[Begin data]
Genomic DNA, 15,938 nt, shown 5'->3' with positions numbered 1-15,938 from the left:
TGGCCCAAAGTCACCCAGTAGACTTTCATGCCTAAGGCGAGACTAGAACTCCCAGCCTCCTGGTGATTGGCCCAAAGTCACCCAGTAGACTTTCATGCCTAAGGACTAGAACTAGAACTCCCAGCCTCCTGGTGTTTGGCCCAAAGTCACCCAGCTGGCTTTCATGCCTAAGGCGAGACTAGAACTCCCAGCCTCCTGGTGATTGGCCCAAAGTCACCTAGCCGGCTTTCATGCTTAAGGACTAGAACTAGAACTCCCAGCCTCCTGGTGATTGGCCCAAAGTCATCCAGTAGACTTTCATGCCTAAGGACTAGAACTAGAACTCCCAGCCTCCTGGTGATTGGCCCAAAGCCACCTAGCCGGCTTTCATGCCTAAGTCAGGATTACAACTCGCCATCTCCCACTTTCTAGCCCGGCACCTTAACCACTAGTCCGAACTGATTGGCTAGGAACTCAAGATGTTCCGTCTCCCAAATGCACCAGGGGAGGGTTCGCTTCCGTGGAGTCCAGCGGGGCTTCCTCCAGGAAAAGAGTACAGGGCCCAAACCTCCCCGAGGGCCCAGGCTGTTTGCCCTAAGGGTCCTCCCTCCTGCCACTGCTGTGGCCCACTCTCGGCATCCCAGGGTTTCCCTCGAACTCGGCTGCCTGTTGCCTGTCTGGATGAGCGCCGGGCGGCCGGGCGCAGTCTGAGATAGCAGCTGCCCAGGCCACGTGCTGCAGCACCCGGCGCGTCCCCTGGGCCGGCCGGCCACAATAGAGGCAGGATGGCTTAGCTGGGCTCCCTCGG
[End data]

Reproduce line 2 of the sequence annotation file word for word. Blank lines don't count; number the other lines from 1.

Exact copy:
TGGCCCAAAGTCACCCAGTAGACTTTCATGCCTAAGGCGAGACTAGAACTCCCAGCCTCCTGGTGATTGGCCCAAAGTCACCCAGTAGACTTTCATGCCTAAGGACTAGAACTAGAACTCCCAGCCTCCTGGTGTTTGGCCCAAAGTCACCCAGCTGGCTTTCATGCCTAAGGCGAGACTAGAACTCCCAGCCTCCTGGTGATTGGCCCAAAGTCACCTAGCCGGCTTTCATGCTTAAGGACTAGAACTAGAACTCCCAGCCTCCTGGTGATTGGCCCAAAGTCATCCAGTAGACTTTCATGCCTAAGGACTAGAACTAGAACTCCCAGCCTCCTGGTGATTGGCCCAAAGCCACCTAGCCGGCTTTCATGCCTAAGTCAGGATTACAACTCGCCATCTCCCACTTTCTAGCCCGGCACCTTAACCACTAGTCCGAACTGATTGGCTAGGAACTCAAGATGTTCCGTCTCCCAAATGCACCAGGGGAGGGTTCGCTTCCGTGGAGTCCAGCGGGGCTTCCTCCAGGAAAAGAGTACAGGGCCCAAACCTCCCCGAGGGCCCAGGCTGTTTGCCCTAAGGGTCCTCCCTCCTGCCACTGCTGTGGCCCACTCTCGGCATCCCAGGGTTTCCCTCGAACTCGGCTGCCTGTTGCCTGTCTGGATGAGCGCCGGGCGGCCGGGCGCAGTCTGAGATAGCAGCTGCCCAGGCCACGTGCTGCAGCACCCGGCGCGTCCCCTGGGCCGGCCGGCCACAATAGAGGCAGGATGGCTTAGCTGGGCTCCCTCGG